The Maine Mariners, Portland’s new ECHL team, reveal their new logo on the scoreboard at the Cross Insurance Arena in Portland in Nov. 2017. (Portland Press Herald file photo)
Individual game tickets for the upcoming Maine Mariners ECHL hockey season go on sale Monday afternoon — precisely at 2:07 in a nod to the state’s area code — at prices nearly the same for the final season of the departed Portland Pirates.
Adults arriving on the day of a game paid $20 for seats behind either goal to watch the Pirates in their 2015-16 American Hockey League season, before the team was sold and moved to Springfield, Massachusetts. There were no discounts for children.
Adults arriving at Cross Insurance Arena on the day of a Mariners game next month will also pay $20, although kids 12-and-under can get in for $14. Buying seats at least a day ahead of the game drops the prices to $18 and $10.
A little over a year ago, at a press conference announcing Comcast Spectacor’s purchase of a faltering ECHL franchise from Anchorage and plans to move it to Portland, the chair of the board of trustees for the arena, Mitch Berkowitz, had this to say about the new owners’ pricing plans:
“Their expectations are that ticket prices will be on the low side of the teens, not the high side of the teens. If you’re talking about a family of four coming out for an evening, you want to be able to get them through the door and buy basic refreshments and still go home not having to visit the ATM and then taking on debt.”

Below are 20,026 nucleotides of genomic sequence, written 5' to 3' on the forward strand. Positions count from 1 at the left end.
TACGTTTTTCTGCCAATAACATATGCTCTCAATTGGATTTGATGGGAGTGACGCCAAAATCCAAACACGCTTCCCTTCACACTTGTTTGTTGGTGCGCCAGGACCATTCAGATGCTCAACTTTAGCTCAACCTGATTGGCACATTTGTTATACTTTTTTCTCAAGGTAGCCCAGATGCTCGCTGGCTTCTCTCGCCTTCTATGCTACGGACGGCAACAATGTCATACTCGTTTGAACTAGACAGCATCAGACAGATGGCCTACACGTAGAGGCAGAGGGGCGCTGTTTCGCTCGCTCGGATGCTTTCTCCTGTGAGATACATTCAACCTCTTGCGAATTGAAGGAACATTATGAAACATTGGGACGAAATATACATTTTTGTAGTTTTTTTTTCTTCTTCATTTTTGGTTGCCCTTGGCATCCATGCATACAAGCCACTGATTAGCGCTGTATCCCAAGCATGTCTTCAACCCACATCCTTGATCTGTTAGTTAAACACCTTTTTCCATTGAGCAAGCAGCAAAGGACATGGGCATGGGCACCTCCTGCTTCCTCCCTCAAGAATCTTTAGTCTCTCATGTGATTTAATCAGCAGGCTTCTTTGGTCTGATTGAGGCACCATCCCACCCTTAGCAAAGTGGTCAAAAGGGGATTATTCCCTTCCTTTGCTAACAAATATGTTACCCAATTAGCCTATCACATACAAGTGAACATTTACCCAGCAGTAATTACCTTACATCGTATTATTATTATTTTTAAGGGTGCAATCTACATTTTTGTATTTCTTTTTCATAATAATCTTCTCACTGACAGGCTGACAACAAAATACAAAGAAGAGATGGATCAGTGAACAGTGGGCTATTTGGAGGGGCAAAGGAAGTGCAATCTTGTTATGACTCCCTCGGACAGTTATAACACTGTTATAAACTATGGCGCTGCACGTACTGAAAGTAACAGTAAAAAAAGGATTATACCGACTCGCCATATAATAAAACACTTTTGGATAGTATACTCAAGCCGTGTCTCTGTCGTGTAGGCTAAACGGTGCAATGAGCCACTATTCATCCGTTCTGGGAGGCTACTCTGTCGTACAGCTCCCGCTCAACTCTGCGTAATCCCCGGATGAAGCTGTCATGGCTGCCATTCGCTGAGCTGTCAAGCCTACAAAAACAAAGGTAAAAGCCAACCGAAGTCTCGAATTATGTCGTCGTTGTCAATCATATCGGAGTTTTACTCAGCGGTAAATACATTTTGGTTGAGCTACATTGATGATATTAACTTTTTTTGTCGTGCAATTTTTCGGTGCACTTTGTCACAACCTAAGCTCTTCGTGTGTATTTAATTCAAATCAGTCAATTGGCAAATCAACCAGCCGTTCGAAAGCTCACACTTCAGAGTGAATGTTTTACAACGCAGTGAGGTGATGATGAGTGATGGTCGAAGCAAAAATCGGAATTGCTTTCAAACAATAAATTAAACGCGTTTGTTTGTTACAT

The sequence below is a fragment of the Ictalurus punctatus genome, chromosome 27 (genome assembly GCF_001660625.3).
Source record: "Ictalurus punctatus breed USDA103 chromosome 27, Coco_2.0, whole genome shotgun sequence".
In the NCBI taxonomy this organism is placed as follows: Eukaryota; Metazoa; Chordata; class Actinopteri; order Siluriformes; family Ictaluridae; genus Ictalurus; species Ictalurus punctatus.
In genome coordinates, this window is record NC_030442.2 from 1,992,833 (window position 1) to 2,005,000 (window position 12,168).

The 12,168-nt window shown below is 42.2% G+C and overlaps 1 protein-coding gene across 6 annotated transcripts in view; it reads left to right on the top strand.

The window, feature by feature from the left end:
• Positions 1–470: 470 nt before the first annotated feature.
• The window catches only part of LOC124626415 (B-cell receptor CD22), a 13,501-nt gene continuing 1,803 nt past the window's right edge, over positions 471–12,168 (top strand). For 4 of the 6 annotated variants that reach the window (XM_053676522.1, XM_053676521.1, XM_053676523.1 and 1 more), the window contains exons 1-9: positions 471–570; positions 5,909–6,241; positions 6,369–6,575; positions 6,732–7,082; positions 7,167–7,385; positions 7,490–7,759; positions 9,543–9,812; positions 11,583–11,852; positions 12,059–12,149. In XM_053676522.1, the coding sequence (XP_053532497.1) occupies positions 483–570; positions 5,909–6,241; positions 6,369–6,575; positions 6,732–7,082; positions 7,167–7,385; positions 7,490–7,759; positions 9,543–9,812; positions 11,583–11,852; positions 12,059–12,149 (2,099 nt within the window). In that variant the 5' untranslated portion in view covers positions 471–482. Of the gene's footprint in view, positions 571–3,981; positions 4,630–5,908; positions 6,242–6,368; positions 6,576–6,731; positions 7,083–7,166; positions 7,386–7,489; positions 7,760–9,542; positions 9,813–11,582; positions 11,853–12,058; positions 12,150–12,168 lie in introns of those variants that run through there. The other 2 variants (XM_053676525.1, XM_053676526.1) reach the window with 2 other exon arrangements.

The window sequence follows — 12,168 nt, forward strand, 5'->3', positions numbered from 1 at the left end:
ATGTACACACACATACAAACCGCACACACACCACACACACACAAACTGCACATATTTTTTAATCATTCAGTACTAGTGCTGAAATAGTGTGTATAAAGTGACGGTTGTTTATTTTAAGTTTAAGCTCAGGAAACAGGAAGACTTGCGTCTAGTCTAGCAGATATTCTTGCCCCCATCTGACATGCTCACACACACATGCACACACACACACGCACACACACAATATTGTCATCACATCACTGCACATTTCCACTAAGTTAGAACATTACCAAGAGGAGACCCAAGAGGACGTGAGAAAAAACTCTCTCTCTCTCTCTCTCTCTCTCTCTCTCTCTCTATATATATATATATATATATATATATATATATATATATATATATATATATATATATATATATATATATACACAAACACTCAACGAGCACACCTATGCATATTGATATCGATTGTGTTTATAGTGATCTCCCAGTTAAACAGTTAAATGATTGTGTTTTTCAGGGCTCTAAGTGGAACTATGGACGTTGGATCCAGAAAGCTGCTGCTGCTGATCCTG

Berkowitz is no longer on the board and instead serves as interim town manager for both Jackman, Maine and Gorham, New Hampshire, while those towns seek permanent replacements.
Adam Goldberg, vice president of business operations for the Mariners, said the team’s goal was to have comparable or lower pricing than that of the Pirates and, “I think we are.”
Goldberg also pointed out single-game ticket prices for the nearest ECHL teams, in Worcester, Massachusetts, and Manchester, New Hampshire. Manchester and Portland each have three price tiers, depending on seating location, with $26, $24 and $20 for the Monarchs and $28, $22 and $20 for the Mariners. Worcester has six tiers ranging from a high of $30 to a low of $15.
“They have some nosebleed seats that are lower,” Goldberg said of the Railers, “but I don’t think they’re comparable to us. We’re comfortable where we are in relation to the Pirates two years ago and to other teams in our area.”
The main message Goldberg said he hopes to get across to fans looking for the best price is either to purchase a ticket package — options include full-season, half-season, 10-game flex and a special five-game plan that includes opening night and all four specialty-jersey promotions — or buy single-game tickets at least a day ahead of time. He also noted that the team offers a discount of two dollars to seniors, students and members of the military who show their identification when purchasing tickets at the arena’s box office.
The Mariners open their inaugural season Oct. 13 at Cross Insurance Arena. A family four-pack option for Saturday home dates is offered for $72 and includes four tickets, four hot dogs, four drinks, four bags of chips and four pucks.
“I feel like the strength of our team is going to be our game presentation and our family-friendliness moving forward,” Goldberg said. “I think the prices are going to be justified. It’s going to be good value.”
He did not rule out tweaking prices or packages in future seasons.